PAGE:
Living in Oak Park, Illinois, or any suburb for that matter, one tends to lose focus of the products we consume and from where they come. Having watched the documentary Food Inc. propelled me towards a hands-on experience filled with tools that could set the foundation for a sustainable lifestyle. What I found was a not-for-profit organization, Sustainable Summer, that gives teenagers the opportunity to learn more about sustainability. I chose a program focused around permaculture and sustainable agriculture, and best of all I was headed to Ecuador.
The immersion into a new country was absolutely enlightening and exciting; the people of Ecuador are friendly, and the culture is rich. We traveled through the many climates of Ecuador via bus, from the soaring Andes to the tropical coastal region. Along the way we met fantastic teachers and ate scrumptious food. Travelling aside, the real objective of the trip was to learn. Sustainable Summer’s motto is to cultivate the next generation of environmental leaders.
Part of the program included lectures form local experts. Each speaker was incredibly knowledgeable in sustainable agriculture and permaculture. The most impactful lecture was by an Ecuadorean named Javier. Javier is a passionate environmentalist and believes heavily in permaculture. Permaculture is a system of agricultural and social design principles centered around simulating or directly utilizing the patterns and features observed in natural ecosystems. The lecture was in regards to seed saving. Seed saving is the idea of saving seeds every year to ensure that the species of plant continues to grow in a healthy and adaptive manner. We learned that major U.S. seed companies force farmers to lease seeds, essentially forbidding them from reusing seed. The farmers are then dependent on the monolithic seed corporations and the seed is used in monoculture (single crop) applications. Almost all commercially available seed is used because it is resistant to fertilizers and pesticides as opposed to being used because it works well in that environment. When a seed is not adaptive, it will only work well in select environments. Large corporations own 82% of the world’s seed market, and it is up to organic farmers and gardeners to preserve seed biodiversity.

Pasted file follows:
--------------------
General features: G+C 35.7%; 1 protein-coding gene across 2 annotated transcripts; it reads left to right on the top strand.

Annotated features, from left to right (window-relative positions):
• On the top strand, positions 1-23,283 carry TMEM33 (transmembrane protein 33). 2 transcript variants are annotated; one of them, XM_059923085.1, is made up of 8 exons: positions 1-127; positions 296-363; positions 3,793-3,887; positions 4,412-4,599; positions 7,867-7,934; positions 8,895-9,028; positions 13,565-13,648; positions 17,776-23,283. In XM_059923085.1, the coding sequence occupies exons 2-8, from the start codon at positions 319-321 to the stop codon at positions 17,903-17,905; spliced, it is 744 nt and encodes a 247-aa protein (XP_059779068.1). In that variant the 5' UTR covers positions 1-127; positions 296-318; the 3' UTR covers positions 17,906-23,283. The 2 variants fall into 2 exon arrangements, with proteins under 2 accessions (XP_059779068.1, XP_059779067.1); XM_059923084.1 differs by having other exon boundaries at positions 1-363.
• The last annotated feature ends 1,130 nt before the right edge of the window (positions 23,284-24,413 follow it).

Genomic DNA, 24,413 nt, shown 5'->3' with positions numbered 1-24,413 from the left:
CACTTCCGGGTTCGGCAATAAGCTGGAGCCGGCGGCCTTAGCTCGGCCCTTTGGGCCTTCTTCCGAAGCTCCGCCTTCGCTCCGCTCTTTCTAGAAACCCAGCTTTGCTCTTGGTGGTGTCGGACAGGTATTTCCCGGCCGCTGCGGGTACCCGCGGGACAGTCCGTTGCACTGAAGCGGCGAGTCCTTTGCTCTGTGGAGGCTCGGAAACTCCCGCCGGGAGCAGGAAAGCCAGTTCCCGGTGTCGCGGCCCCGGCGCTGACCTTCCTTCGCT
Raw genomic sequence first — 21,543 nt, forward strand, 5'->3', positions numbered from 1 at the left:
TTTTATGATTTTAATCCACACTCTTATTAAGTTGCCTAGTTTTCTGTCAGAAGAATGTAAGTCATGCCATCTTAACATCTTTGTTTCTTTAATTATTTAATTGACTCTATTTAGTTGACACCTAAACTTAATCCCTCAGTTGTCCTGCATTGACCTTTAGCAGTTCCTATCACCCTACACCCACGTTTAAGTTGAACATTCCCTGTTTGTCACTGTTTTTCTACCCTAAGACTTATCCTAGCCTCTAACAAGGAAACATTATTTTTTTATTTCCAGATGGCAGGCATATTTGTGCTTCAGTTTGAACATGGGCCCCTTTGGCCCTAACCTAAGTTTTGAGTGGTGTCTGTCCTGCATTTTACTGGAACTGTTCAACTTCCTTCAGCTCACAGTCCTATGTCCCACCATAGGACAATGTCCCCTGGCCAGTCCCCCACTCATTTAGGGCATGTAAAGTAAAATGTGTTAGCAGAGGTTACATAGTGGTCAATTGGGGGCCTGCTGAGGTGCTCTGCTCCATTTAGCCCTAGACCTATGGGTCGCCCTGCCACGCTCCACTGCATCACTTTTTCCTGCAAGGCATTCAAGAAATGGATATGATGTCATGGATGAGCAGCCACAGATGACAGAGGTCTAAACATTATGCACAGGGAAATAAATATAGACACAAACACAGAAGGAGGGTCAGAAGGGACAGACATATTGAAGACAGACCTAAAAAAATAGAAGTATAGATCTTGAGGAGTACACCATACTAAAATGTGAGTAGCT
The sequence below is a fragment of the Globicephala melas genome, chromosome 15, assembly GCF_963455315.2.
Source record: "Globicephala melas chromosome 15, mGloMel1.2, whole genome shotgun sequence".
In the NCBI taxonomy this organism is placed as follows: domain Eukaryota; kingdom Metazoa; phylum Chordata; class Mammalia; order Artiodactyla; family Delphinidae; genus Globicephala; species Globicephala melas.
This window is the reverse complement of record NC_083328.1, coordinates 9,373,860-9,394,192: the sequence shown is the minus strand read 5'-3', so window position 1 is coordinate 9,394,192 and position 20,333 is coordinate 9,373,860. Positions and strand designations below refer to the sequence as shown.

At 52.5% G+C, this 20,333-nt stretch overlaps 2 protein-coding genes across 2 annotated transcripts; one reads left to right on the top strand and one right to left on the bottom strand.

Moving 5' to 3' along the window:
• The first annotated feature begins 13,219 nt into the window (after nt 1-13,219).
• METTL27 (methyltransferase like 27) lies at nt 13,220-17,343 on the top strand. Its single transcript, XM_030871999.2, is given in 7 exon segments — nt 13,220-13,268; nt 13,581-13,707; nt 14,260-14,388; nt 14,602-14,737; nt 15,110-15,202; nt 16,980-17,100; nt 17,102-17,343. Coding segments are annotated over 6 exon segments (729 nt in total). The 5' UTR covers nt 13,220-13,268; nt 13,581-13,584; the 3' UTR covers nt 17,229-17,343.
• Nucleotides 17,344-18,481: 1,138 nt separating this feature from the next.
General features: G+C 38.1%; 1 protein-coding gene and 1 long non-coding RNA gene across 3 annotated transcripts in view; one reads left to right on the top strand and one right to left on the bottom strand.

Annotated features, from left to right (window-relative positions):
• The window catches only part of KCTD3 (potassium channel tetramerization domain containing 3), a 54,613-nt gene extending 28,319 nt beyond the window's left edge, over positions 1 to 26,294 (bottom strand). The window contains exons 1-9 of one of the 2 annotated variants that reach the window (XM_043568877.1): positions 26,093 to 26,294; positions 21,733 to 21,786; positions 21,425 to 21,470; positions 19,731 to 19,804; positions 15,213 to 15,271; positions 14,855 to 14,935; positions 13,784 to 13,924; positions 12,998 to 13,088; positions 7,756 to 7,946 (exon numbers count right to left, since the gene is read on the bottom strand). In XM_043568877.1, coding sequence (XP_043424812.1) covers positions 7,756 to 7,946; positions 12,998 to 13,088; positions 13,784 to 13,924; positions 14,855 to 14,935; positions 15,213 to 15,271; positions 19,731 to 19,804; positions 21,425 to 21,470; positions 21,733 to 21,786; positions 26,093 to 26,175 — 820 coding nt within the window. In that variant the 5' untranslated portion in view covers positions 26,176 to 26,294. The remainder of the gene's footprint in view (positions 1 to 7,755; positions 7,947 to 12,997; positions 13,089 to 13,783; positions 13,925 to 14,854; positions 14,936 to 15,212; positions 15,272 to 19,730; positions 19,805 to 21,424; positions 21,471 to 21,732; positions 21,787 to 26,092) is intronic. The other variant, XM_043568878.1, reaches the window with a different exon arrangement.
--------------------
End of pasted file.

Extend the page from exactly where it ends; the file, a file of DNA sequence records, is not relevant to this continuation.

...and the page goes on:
Our actions as a country are incredibly impactful on the planet. If our food system becomes dependent on corporate seed, we will be more susceptible to famine and drought because the seed cannot adapt to the environment. In the past eighty years, we have lost 93% of variant of food seed. We must preserve what variants of seed are left on the Earth to ensure diversity.
There are of course ways you, the consumer, can make a difference. One such step is to stop buying non-organic processed foods. A great source of organic food is your local farmers market. Try going to restaurants that serve organic local food. Use heirloom seeds in your garden and never use fertilizers and pesticides. Every person can make a difference and together as a community we can live both more sustainably and healthily.
Sustainable Summer changed the way I view what is put inside of me and what is purchased around me. It put in perspective the beauty and benefit of permaculture and the power of knowledge. If each one of you changes one part of your life to live more sustainably we can make the world a better place. What will you change?
– Alex Hoffman